As a part of the MACSUR task L2.4, we probabilistically calibrated the CARAIB dynamic vegetation model by Markov chain Monte Carlo (MCMC) simulation with the DREAMZS sampler.. CARAIB is a mechanistic model that calculates the carbon assimilation of the vegetation as a function of the soil and climatic conditions, and can thus be used for simulating grassland production under cutting or grazing management. Bayesian model inversion was performed at 4 grassland sites across Europe: Oensingen, CH; Grillenburg, DE; Laqueuille, FR and Monte-Bodone, IT. Four daily measured variables from these sites: the Gross Primary Productivity (GPP), Net Ecosystem Exchange (NEE), Evapotranspiration (ET) and Soil Water Content (SWC) were used to sample 10 parameters related to rooting depth, stomatal conductance, specific leaf area, carbon-nitrogen ratio and water stresses. The maximized likelihood function therefore involved four objectives, whereas the applied Bayesian framework allowed for assessing the so called parameter posterior probability density function (pdf), which quantifies model parameter uncertainty caused by measurement and model errors. Sampling trials were performed using merged data from all sites (all-sites-sampling) and for each site (site-specific sampling) separately. The derived posterior parameter pdfs from the all-sites sampling and site-specific sampling runs showed differences in relation with the specificities of each site. Analysis of these distributions also revealed model sensitivity to parameters conditioned on the measured data, as well as parameter correlations. [less ▲]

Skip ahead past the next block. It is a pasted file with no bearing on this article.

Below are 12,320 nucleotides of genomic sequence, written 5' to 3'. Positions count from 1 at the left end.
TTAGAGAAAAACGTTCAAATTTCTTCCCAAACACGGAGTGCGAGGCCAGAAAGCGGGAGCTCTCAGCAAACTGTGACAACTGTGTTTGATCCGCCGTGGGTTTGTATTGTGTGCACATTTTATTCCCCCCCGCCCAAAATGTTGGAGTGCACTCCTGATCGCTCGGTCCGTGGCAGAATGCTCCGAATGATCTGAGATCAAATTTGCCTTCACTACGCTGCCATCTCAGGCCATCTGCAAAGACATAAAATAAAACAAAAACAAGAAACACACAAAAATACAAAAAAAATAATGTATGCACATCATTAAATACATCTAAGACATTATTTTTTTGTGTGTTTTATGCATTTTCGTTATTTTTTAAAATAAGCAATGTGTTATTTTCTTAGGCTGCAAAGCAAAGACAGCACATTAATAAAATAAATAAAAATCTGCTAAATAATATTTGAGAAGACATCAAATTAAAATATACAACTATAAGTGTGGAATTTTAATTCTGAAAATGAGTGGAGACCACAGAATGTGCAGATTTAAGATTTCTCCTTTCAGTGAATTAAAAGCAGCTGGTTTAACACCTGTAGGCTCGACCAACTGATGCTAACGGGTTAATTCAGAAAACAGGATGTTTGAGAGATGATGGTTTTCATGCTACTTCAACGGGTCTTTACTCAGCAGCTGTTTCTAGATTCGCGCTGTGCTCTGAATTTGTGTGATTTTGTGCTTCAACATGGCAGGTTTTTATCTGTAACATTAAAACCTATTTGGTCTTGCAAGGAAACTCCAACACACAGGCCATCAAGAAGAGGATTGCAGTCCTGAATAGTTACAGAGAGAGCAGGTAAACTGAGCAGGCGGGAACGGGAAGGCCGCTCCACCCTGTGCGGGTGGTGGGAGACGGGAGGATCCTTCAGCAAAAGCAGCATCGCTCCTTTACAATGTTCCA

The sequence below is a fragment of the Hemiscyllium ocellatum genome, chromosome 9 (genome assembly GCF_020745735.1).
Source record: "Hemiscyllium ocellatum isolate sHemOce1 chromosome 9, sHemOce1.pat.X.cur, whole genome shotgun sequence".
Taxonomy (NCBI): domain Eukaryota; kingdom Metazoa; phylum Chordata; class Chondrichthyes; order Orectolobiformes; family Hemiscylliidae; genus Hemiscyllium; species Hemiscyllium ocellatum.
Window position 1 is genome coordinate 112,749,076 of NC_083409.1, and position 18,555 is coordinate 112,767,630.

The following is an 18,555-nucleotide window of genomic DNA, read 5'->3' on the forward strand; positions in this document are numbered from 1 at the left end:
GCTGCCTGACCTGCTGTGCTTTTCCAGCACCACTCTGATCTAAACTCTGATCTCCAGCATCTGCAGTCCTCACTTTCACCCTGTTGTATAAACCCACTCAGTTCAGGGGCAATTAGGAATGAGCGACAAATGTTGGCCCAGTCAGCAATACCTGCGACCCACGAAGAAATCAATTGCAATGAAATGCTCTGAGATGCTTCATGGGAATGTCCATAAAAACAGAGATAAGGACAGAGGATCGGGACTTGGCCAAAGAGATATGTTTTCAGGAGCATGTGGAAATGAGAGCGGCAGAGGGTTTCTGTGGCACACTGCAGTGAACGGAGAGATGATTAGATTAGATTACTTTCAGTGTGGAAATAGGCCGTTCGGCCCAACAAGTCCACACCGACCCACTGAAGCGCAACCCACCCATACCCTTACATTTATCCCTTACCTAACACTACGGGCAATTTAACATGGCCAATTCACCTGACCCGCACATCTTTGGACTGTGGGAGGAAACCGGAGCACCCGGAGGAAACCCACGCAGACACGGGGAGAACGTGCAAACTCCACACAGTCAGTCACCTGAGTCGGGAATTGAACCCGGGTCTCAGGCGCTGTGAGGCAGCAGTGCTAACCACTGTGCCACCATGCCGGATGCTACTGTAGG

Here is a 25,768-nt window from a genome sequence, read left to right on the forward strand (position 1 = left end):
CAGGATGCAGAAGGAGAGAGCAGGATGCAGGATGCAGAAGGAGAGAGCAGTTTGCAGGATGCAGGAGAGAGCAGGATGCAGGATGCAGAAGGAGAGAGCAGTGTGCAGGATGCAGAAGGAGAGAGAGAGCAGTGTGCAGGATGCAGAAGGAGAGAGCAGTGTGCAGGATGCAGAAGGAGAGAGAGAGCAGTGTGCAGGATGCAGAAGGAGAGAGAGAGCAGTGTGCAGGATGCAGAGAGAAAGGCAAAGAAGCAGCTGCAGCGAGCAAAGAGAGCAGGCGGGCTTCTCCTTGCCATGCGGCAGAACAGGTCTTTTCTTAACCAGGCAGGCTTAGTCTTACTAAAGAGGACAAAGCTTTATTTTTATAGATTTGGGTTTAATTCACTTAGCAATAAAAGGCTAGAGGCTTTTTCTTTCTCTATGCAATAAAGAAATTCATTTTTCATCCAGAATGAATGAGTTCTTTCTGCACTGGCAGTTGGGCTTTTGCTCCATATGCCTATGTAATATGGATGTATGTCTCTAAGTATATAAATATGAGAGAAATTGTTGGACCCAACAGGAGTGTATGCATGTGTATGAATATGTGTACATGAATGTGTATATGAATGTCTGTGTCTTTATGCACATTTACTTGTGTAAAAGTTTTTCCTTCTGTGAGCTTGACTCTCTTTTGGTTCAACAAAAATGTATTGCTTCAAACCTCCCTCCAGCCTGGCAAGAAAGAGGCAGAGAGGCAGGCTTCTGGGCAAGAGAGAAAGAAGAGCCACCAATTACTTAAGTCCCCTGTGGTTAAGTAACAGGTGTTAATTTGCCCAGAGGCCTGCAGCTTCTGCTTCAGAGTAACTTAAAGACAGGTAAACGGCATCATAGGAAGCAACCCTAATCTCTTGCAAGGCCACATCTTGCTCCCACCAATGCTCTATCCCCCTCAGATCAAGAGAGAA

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See detailSoil organic carbon assessment by field and airborne spectrometry in bare croplands: accounting for soil surface roughness